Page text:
MATLAB For Dummies, 2nd Edition
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Experimentation is an essential part of working with MATLAB. After you get a particular command just right, you may want to add it to a script. This act involves cutting and pasting the information. When working in the Command window, simply highlight the text you want to move into a script, right-click it, and choose Copy or Cut from the context menu.

As an alternative, most platforms support speed keys for cutting and pasting, such as Ctrl+C for copy and Ctrl+X for Cut.

Copying and cutting places a copy of the material on the Clipboard. Select the Editor window, right-click the location where you want to insert the material, and choose Paste from the context menu. (The pasted material is always put wherever the mouse pointer is pointing, so make sure you have the mouse cursor in the right place before you right click.)

As an alternative, most platforms provide a speed key for pasting, such as Ctrl+V. In this case, you place the insertion pointer (the text pointer) where you want the new material to appear.

The Command History window succinctly stores all the commands that you type, making it easy for you to pick and choose the commands you want to place in a script. The following list provides techniques that you can use in the Command History window:

  • Click a single line to use just that command.

  • Ctrl+Click to add additional lines to a single line selection.

  • Shift+Click to add all the lines between the current line and the line you clicked to a single line selection.

The result is that you end up with one or more selected lines. You can cut or copy these lines to the Clipboard and then paste them into the Editor window.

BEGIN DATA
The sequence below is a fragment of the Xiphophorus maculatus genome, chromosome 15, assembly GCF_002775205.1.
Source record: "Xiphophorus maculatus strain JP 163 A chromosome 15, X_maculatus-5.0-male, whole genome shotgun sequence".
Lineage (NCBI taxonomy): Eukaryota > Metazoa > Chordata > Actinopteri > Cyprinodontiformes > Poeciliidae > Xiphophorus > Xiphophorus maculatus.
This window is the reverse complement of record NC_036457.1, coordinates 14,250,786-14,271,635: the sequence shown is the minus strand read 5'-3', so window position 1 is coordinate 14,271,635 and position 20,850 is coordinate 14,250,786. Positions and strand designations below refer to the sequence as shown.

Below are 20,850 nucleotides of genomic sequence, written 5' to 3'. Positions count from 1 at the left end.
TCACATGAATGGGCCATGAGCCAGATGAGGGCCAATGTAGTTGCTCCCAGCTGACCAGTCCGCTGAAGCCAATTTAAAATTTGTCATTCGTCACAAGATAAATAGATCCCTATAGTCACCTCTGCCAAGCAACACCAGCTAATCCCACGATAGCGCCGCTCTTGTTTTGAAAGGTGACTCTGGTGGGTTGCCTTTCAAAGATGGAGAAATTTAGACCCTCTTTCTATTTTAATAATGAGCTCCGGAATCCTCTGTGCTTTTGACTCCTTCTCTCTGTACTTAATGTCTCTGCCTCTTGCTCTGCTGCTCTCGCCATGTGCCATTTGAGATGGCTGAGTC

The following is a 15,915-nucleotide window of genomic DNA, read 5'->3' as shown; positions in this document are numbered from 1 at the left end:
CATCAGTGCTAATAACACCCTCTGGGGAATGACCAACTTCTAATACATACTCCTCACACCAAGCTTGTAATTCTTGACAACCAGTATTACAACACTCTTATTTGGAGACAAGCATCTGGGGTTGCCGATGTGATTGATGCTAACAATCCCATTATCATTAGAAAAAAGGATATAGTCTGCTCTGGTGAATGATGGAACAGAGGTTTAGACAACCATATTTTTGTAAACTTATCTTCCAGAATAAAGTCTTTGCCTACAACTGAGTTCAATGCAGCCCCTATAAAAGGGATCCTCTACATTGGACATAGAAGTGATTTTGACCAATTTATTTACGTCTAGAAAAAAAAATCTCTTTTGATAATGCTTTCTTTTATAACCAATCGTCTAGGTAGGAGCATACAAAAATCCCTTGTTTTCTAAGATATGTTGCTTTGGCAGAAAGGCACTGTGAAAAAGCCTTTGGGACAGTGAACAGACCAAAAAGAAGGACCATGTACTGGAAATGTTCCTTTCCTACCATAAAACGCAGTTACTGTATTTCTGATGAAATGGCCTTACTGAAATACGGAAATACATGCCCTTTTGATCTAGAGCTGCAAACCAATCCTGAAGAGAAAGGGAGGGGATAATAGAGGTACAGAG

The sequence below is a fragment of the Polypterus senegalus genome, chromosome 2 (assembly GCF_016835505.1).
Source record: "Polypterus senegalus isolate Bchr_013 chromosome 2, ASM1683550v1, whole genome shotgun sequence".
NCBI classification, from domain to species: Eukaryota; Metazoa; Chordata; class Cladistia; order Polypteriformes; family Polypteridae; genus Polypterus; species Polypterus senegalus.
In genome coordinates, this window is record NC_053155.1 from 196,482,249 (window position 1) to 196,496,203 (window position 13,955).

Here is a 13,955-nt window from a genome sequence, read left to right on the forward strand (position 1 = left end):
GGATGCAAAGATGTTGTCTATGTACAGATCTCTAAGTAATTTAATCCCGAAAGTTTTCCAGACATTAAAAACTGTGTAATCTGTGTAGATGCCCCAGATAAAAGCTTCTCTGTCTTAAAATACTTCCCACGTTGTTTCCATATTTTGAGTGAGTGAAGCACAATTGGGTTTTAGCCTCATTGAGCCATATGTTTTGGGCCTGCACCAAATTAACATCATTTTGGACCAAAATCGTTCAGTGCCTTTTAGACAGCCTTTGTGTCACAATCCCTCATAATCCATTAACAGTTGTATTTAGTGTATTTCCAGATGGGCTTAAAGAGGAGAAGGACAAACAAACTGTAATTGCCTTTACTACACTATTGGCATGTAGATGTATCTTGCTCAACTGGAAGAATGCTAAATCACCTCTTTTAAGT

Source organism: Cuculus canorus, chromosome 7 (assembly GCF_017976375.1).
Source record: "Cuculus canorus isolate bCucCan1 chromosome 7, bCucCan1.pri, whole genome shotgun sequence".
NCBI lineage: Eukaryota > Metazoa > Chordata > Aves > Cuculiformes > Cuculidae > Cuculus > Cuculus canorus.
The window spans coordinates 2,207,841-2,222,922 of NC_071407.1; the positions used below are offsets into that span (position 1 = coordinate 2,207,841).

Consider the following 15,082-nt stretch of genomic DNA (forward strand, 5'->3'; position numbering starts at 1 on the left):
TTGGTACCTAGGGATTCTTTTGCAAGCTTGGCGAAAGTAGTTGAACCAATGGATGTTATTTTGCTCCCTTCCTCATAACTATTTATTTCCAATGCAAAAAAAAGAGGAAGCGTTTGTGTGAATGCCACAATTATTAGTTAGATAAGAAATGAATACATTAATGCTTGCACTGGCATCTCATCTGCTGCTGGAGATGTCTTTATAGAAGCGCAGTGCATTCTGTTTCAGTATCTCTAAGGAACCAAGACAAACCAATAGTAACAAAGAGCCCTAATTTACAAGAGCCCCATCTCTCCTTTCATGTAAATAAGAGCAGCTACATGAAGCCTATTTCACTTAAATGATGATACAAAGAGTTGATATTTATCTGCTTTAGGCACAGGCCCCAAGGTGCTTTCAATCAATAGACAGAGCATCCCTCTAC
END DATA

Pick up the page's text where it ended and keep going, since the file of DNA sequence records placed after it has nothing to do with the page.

Using other sources for script material is possible, and you should use them whenever you can. For example, when you ask for help from MATLAB, the help information sometimes includes example code that you can copy and paste into your script. You can also find online sources of scripts that you can copy and paste.

Checking the results of the pasting process is important in this case to ensure that you didn’t inadvertently copy nonscript material. Simply delete the unwanted material before you save the script.

About This Article

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About the book authors:

Jim Sizemore is professor of physics and engineering at Tyler Junior College. For over 25 years, Sizemore has worked in the semiconductor and software industries as a process engineer, device physicist, and software developer. John Paul Mueller has written more than 100 books and more than 600 articles on topics ranging from functional programming techniques to application development using C++.

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